-parking - we don't use the car much, am always amazed when parking for eg, 9 cars, is seen as a real USP - but maybe that's beause we're n London and don't drive much. OSP for one car is useful I guess.

Happy to compromise on

-detached/semi-detached
-decor
-size of garden
-aspect eg, north/south-facing - it really depends on the house

I couldn't put a finger on what I don't like about it as in theory it ticked every box but decor which we changed anyway. It just doesn't feel like home. I can't really explain it.

fussychica Wed 14-Nov-12 14:57:05

My only regret about buying the house we lived in in Spain (and which is sold subject to contract - horaah!) is that we bought when the market was strong and it has now collapsed. This has meant loosing a shed load of money on our return to the UKsad. Just hope it goes through now so we can move on with our lives.

soverylucky Wed 14-Nov-12 15:02:10

I don't like the location and the lack of off road parking. Although most of the time I manage to get a spot outside the house you can guarantee that when I have a car full of shopping or a sleeping child to carry inside there is no where to park. The area though is the biggest problem by a mile.
TBH my house is my dream house but it is in the wrong place. I was swayed by the gorgeous period features but didn't think that whilst you can do anything to the inside of a house - you can't pick it up and move it!

ValentineWiggins Wed 14-Nov-12 15:02:52

Yep we stuck with our last house for 4 years...put in new kitchen which was fab but just couldn't make the layout of the house work for us. Too much upstairs not enough living space. I think if we had bitten the bullet and done the full side return/knocking down walls/moving stuff into basement it might have worked for us...but even then maybe not! I don't think I realized how much indeed some child free living space! But this was the house we chose in a weekend of seeing all the properties available in the area as we had a sale we couldn't lose...I think it's easy to make mistakes when under that sort of pressure.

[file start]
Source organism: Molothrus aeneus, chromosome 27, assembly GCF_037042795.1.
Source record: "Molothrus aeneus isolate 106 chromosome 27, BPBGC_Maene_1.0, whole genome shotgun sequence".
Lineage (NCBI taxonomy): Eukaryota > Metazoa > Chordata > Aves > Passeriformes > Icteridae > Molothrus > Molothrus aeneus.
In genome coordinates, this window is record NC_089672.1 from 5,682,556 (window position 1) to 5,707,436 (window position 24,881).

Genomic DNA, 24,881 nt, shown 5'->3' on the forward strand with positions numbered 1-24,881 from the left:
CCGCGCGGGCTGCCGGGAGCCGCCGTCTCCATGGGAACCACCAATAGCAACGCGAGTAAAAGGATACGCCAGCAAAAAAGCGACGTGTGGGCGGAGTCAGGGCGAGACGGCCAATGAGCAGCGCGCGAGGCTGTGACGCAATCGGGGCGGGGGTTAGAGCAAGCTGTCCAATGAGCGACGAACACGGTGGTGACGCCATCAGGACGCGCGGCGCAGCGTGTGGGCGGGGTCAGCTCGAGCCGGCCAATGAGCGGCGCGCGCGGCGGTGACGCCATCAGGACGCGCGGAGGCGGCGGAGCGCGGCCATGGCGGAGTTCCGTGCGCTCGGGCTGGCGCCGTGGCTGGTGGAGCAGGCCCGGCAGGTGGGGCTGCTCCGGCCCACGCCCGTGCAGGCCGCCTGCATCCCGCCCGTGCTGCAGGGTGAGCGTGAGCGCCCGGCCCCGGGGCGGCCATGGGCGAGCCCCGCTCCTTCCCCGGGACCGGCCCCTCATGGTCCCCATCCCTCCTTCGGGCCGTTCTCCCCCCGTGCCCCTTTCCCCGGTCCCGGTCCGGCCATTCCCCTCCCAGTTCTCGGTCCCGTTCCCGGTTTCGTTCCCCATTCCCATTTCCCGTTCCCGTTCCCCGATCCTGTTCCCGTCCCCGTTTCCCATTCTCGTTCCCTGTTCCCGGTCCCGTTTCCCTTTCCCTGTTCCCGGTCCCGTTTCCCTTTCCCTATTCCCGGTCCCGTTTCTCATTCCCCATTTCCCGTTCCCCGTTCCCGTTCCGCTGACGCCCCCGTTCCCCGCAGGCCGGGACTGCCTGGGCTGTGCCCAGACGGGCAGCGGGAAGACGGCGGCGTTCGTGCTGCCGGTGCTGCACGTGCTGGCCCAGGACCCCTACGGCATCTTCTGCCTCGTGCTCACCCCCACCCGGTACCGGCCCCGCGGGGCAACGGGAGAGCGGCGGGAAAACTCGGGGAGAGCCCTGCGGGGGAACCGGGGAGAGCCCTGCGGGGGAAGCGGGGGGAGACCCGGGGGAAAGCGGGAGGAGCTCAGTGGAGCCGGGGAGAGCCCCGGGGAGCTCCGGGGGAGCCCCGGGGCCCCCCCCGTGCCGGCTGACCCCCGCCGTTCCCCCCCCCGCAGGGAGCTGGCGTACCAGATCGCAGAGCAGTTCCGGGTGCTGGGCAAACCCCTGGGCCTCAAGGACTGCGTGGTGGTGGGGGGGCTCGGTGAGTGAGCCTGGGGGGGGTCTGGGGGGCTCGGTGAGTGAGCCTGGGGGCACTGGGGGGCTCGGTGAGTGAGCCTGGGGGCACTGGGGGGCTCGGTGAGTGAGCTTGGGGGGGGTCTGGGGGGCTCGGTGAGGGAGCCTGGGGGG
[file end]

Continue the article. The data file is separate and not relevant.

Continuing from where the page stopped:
Moved (actually at a profit) and now love the house we are in.

However OP given that you have exchanged you need to work out how to make the best of it rather than kicking yourself. Live there for a while and try to make it yours - you may find once all your things are there it does work. Good luck!

Autumn12 Wed 14-Nov-12 15:20:53

I am about to move in a couple of weeks and am having the same worries! We loved the flat we are buying when we viewed but since our offer was accepted I have developed very cold feet.

My journey to work is going to become a bit of a pain, as I face a 10 minute walk to the station, 2 trains and then 2 tube lines followed by anther short walk. Currently I get to work in 10 mins on just 1 tube line and I still struggle to be on time

We bought it as somewhere that we can just move into and do nothing. However, I'm realising that there's more work to be done than I anticipated to get it how we would like it.

I'm just really hoping that once we have moved in I will forget all of my reservations, maybe you will too?

IMayBeSomeTime Wed 14-Nov-12 21:13:25

Thank you everyone. I'm cheered not to be alone in this, but depressed that my intuitions were probably correct judging by the way it's gone for everybody else.

My reservations are a combination of Autumn12's and fanoftheinvisibleman's. Partly it's that we are having to move away from the area we currently living with all the uprooting of friends and school and longer commute that this entails, but I think I've sort of come to terms with that. What for some reason I'm having a hard time coming to terms with is all the utterly trivial stuff like the fact that I really really hate the windows (all casement with fat ugly pvc frames) and realise now that there is no way we will be able to afford to replace them, at least within the next 10 years, and I don't think we will last that long. And I think the windows are standing for something bigger in my mind too that I can't quite put my finger on.

Anyway, having read all these replies my advice to graven is this: if you see a house that sort of ticks all your boxes, but you get a sort of depressed feeling in the pit of your stomach when you think about moving in, don't feel you've got to ignore that feeling in the name of being all grown up about it.

Of course we might move in and love it but it's not looking good based on this thread. I'll report back in three months.

Would love to hear from anyone who had grave doubts which melted away once they were in...

noisytoys Wed 14-Nov-12 21:22:09